Warsaw traffic jam: paving the way for a compromise?

Both sides in the confrontation that brought Warsaw traffic to a standstill Monday seem to be counting on the standoff to "let off steam." But there are ominous signs in the background. The government faces an almost impossible task in alleviating, let alone resolving, the food crisis.

At the same time the militants in solidarity, some of them pushing for a more vigorous confrontation, appear to be gaining influence among the union rank and file. And the union has said it will not remove its vehicles from Warsaw until after a two-hour warning strike this morning.

The first talks between Vice-Premier Mieczyslaw Rakowski and Solidarity's Lech Walesa adjourned without reaching a compromise. The government did pledge to reply at a meeting Thursday to seven demands presented by the union.

Meanwhile, as in previous conflicts here, the main issue has been overshadowed by secondary considerations. This time it was the route for Monday's food protest convoy.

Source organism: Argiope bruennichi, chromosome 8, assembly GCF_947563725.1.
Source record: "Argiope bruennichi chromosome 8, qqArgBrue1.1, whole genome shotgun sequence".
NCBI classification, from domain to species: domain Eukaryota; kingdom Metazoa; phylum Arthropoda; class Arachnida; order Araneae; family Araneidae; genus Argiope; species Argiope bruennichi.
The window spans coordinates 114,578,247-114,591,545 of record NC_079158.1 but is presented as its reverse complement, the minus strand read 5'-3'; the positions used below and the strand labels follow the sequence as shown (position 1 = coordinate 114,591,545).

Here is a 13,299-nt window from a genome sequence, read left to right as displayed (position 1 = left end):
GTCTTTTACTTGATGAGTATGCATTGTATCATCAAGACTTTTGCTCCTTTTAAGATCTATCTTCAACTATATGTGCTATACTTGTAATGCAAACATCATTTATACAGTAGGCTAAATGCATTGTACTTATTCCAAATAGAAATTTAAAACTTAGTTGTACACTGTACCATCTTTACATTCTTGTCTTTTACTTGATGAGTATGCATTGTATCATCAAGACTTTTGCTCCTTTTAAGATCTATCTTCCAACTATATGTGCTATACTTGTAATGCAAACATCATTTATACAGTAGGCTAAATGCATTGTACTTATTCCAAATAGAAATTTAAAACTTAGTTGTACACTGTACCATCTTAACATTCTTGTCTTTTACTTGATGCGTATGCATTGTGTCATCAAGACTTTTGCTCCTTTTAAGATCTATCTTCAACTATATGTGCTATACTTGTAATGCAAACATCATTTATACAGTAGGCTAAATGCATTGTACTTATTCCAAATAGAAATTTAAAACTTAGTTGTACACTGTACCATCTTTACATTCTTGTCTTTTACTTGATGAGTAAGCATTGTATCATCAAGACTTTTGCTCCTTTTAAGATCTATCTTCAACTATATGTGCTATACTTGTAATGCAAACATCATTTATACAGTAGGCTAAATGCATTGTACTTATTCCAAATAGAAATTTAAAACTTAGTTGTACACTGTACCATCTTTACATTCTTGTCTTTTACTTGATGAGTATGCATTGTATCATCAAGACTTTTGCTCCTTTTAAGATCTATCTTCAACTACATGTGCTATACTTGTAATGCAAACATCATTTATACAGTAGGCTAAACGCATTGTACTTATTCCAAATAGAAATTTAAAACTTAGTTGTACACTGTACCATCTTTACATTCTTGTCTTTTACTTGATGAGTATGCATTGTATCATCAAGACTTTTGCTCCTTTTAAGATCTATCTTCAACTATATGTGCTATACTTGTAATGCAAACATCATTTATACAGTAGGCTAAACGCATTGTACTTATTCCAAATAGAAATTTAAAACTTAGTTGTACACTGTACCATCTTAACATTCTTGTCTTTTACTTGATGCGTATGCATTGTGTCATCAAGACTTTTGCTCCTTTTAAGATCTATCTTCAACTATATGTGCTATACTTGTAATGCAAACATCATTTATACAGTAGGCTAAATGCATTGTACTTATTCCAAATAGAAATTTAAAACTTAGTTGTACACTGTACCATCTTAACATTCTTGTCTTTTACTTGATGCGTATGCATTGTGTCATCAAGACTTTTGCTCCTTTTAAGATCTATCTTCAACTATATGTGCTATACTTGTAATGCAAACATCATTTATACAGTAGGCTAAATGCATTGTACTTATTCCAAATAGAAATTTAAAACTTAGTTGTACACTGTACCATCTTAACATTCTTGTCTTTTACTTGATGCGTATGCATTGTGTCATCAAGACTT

This dispute may have been either's a misunderstanding between two parties who seem always ready to misread each other's intentions or a last-minute police decision.

solidarity alleged it was authorized to traverse a throughway taking it past Communist Party headquarters and the Council of Ministers' building, where the talks were under way. City authorities claim Solidarity merely informed them of its intentions.

As the protest motorcade began, a column of taxis and private cars was allowed to take the intended route, but police closed it to heavier vehicles and buses. The resultant standstill blocked the tram routes, and the city center remained at a standstill at time of writing Tuesday afternoon.

The authorities were making no move to untangle the snarl. The government clearly was hoping that, left to itself, this massive show of popular anger over the food situation would serve as a safety valve, and that -- once it is rounded off by today's strike -- the talks can proceed in an atmosphere more conducive to compromise.